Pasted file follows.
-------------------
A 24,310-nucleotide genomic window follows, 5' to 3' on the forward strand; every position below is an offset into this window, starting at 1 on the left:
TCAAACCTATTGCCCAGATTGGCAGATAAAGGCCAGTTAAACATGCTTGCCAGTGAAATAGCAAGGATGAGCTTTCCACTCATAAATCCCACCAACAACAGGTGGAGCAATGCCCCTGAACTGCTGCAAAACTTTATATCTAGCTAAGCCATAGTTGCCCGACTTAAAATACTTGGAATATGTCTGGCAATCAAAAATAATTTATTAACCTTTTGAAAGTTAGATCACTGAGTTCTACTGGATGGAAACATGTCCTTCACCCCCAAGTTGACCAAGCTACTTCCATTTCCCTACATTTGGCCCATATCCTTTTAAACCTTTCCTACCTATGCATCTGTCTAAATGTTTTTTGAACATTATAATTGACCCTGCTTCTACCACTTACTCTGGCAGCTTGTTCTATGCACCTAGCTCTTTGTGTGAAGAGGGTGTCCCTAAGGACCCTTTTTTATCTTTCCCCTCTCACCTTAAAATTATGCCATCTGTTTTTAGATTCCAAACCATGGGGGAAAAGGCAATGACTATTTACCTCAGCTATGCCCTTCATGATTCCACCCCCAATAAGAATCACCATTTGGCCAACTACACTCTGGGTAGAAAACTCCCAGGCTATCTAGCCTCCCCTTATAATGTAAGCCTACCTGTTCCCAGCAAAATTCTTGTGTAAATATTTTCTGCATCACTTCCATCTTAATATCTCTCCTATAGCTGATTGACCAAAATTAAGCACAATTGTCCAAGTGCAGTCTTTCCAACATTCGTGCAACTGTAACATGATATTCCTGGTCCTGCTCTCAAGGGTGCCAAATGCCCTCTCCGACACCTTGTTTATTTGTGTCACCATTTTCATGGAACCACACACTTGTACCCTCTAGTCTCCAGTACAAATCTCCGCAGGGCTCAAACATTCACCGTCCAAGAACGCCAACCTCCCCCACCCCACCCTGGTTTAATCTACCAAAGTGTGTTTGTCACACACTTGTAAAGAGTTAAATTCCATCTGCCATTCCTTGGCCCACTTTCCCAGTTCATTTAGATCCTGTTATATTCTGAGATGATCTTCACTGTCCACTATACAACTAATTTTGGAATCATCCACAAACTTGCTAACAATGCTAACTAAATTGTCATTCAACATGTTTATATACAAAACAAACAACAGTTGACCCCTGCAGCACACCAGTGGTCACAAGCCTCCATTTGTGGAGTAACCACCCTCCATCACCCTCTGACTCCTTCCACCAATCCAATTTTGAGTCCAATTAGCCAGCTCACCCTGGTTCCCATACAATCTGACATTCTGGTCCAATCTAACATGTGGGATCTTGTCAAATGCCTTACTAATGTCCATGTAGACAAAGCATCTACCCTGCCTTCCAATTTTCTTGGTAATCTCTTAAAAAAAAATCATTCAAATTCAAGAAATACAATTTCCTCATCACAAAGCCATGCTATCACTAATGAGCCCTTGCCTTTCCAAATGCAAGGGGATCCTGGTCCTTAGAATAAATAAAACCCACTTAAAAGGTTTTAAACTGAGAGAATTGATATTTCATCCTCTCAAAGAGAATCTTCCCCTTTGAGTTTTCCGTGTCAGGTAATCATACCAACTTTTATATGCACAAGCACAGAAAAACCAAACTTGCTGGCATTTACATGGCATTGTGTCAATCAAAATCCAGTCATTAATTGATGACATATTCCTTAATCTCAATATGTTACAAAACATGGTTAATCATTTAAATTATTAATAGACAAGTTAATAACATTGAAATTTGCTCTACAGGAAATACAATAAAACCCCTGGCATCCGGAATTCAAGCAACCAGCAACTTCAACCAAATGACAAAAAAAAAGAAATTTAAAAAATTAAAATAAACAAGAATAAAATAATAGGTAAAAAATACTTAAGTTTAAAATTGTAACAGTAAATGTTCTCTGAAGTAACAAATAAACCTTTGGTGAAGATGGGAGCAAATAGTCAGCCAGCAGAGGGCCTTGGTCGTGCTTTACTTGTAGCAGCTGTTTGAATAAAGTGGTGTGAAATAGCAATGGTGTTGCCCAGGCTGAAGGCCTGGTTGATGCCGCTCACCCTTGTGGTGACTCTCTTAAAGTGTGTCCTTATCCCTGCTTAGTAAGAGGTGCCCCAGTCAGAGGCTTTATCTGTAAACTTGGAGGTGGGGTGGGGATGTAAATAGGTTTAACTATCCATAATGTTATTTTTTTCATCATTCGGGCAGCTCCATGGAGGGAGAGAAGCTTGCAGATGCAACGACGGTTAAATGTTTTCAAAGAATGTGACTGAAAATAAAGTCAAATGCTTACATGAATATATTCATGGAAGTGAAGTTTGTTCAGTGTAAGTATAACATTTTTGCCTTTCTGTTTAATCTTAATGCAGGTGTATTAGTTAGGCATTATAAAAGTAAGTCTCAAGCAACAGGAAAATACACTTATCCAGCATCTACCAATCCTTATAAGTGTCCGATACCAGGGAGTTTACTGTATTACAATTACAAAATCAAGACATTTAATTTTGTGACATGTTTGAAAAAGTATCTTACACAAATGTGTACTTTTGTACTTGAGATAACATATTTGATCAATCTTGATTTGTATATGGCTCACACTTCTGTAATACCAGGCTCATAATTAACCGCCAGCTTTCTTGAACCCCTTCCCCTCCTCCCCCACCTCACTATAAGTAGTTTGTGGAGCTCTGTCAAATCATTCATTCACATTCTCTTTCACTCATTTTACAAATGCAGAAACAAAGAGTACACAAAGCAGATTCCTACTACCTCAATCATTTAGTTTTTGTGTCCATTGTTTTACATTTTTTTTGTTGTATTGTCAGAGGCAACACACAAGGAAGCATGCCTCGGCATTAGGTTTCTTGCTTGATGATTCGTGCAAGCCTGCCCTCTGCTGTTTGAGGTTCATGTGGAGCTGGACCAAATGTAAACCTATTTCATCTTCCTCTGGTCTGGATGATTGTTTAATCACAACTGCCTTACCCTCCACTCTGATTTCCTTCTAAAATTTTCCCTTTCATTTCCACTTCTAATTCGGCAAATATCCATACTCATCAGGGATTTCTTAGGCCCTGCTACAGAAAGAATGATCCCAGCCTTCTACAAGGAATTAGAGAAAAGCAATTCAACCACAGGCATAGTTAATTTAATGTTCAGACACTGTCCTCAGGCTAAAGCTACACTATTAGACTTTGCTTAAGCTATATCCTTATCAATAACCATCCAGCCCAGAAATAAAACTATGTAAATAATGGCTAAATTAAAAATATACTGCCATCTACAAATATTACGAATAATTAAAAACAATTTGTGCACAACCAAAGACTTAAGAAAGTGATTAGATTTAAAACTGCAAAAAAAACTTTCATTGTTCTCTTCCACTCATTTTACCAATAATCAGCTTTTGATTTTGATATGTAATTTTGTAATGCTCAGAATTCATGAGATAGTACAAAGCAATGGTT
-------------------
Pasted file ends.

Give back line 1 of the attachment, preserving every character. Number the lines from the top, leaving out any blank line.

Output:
A 24,310-nucleotide genomic window follows, 5' to 3' on the forward strand; every position below is an offset into this window, starting at 1 on the left: